JUNE 28, 2019
Tips For Homeschooling When Mom is Under the Weather
Why would I want to do school when I’m not feeling well? Shouldn’t I just take the day off and rest? There’s no way I could stay focused. We’ll just make up the work later.
I’m sure these statements are not new to you, my friend. I know there are days when I don’t want to do anything. But I also know my kids need me.
Four Reasons to School While Mom is Sick
I have been homeschooling for 13 years and worked in a preschool for 11 years before that. I know kids love routine! They like knowing what to do next, what’s expected of them. If we take too many days off our kids start to see that as a new routine or they will feel lost because they don’t know what’s going on. Are we doing school today? Are we doing school tomorrow? Is my assignment still today?
- Don’t fall behind in school work
I probably don’t need to explain this one. You don’t do the work, you have to do it later. It’s tough enough sometimes to just do the work planned for one day let alone adding another day’s work or two.
Some states require homeschooling to be done a certain number of days per year and hours per day. Doing at least some school on those days you’re under the weather can help meet those requirements.
- Keep kids active and involved
Depending on your individual children, leaving them to find something to occupy their time may not be the best option. Having a plan in place, activities to do, etc… can help give your students some direction while you’re down and out.
As I just mentioned, have a plan already in place. Take some time before your school year begins and have worksheets/ coloring pages printed, books/DVDs on hand, games on the shelf, websites bookmarked. It also helps to have these things accessible, ready to use when needed. You definitely do not want to have to search for something when all you want to do is lie down.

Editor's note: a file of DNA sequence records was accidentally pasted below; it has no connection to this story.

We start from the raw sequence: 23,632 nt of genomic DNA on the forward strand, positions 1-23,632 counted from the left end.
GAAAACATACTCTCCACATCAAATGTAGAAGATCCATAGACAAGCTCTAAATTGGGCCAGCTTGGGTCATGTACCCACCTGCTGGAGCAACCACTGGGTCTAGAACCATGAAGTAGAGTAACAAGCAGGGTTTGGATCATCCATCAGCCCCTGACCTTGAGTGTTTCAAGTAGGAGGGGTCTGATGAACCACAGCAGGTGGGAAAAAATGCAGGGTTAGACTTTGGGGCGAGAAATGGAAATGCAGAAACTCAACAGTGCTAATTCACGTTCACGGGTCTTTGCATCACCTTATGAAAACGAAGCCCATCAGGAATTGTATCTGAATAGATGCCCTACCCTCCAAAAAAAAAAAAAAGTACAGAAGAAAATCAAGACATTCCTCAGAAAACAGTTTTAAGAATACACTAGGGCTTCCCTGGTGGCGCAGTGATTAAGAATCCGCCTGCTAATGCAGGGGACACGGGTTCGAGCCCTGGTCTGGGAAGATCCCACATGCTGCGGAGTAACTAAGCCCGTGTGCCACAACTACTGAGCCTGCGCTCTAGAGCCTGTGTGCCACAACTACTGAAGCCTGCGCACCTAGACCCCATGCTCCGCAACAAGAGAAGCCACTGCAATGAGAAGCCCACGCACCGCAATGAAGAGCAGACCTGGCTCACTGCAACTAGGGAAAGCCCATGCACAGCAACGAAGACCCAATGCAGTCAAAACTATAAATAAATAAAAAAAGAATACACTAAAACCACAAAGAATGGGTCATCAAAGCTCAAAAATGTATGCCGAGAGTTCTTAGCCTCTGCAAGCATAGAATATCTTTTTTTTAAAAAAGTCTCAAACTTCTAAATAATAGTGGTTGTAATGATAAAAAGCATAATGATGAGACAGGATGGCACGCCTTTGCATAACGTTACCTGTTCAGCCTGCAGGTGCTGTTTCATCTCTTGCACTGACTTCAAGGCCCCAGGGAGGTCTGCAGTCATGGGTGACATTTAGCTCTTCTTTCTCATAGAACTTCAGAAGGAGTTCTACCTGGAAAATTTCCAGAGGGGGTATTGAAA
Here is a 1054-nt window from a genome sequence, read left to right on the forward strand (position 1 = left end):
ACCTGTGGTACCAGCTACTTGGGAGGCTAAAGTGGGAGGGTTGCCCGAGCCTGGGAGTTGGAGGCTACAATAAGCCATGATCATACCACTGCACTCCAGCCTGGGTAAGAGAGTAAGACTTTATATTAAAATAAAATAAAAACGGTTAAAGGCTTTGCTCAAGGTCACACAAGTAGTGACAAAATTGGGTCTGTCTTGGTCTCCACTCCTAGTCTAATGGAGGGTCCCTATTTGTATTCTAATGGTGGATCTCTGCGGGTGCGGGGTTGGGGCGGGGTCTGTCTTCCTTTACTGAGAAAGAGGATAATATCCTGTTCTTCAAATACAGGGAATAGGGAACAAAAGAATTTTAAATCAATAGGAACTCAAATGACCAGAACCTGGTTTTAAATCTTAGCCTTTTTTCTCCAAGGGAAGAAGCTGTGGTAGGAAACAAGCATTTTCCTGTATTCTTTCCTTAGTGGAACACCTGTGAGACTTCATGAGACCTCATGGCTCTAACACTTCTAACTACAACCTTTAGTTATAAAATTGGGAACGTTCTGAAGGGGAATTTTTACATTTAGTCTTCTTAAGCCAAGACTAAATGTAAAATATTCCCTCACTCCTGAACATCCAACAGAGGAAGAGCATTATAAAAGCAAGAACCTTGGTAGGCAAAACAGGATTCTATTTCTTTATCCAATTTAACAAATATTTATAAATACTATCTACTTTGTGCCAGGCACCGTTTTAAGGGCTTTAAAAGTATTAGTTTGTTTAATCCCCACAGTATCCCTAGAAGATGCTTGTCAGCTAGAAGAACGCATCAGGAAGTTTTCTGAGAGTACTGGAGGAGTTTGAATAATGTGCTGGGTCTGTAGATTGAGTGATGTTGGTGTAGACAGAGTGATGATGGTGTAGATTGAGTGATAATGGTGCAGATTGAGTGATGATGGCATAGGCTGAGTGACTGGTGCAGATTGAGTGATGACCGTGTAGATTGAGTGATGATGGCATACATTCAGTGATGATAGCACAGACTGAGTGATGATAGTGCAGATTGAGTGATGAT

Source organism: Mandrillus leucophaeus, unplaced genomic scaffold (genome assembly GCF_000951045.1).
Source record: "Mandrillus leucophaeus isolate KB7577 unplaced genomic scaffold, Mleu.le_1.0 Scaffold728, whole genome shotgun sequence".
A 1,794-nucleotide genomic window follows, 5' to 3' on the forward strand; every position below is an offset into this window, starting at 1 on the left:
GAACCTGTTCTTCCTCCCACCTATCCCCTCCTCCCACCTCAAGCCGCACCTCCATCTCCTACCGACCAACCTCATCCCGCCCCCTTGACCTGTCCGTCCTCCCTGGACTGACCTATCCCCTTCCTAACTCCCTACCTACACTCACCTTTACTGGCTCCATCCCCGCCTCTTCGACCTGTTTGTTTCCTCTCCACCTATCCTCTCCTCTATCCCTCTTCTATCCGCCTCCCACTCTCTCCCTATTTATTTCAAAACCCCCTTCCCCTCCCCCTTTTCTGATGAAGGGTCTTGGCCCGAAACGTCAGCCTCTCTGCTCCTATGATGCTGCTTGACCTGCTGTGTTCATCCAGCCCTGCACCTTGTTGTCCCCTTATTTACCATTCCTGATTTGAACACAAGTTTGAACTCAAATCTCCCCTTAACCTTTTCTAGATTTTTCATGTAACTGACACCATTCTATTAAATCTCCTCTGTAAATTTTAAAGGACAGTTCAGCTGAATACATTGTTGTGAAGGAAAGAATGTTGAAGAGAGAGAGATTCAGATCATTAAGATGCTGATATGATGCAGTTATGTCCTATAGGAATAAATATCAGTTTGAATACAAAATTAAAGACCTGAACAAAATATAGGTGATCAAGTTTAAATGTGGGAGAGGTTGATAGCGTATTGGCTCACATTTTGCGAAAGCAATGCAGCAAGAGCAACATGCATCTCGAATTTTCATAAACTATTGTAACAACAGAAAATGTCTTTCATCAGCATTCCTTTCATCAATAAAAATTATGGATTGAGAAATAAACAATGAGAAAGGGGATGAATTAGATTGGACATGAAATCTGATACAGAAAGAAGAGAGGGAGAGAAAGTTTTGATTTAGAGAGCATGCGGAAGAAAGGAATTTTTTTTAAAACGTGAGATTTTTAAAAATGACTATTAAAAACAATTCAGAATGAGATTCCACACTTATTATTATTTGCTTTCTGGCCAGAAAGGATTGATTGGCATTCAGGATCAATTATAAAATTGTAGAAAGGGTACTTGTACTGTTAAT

Things To Do
- Reading aloud or listen to audio books. These can be from any subject. Fiction, non-fiction, history, science, or whatever interests your students. Check if your local library has an app. You can choose from hundreds of titles for ebooks and audiobooks without leaving your couch!
- Review spelling words
- Practice penmanship- Write stories (then have your student read them to you), copy Bible verses, the Gettysburg Address, the Preamble to the Constitution, the beginning to the Declaration of Independence, the Bill of Rights, science terms, spelling words, poems, etc…
- Play games- Being under the weather is a great time to play games with your kids. Board games, print off word searches, crossword puzzles, word scrambles, puzzles, etc… The internet has countless options for free printables.
- Flashcards- Over the years I have picked up flashcards for space, presidents, states, bugs, flowers, birds, space, letters, numbers, shapes, colors, math facts, and more. Check your local dollar store, especially when school supply shopping is in full force. Learning Wrap-ups has some great resources.
Here are a few game ideas for using flashcards-
- Time your student and have them beat their time (especially math facts)
- If you have students around the same grade level have them race in answering the flashcards
- Students can quiz each other
- Have students put flashcards in alphabetical order, planet order, the order of when the states became states, etc.. depending on the flashcards.
- DVDs- Educational DVDs are another perfect way to keep your students engaged and learning. Choose subjects that interest your students or subjects that you may feel you aren’t very knowledgeable about. Our family enjoys the BBC Planet Earth DVD Collection.
I know we are careful with how much screen time our children have and especially with what they are spending their time doing and watching. There are plenty of good sites and apps out there for learning online. If you need to stay in bed or on the couch these can be useful tools and a great way to keep an eye on them. These are some of my favorites:
Remember that when you’re sick it’s okay to take some time to rest and recuperate. But it doesn’t mean learning has to come to a complete stop. The ideas I’ve listed are not exhaustive, by any means, but should be a good starting place for you and your homeschooling.
Amanda Sims – Volunteer Contributor
Amanda Sims has been homeschooling since 2005. She and her husband, DJ, married in 1999 and are parents to seven girls and two boys. Amanda and her family moved to Texas from Colorado, where she was born and raised. She is actively involved in her church, enjoys reading, and loves to travel. Over her many years of homeschooling, she has learned the importance of schooling to the individual learning style of each of her children, schooling year-round, and teaching multiple ages.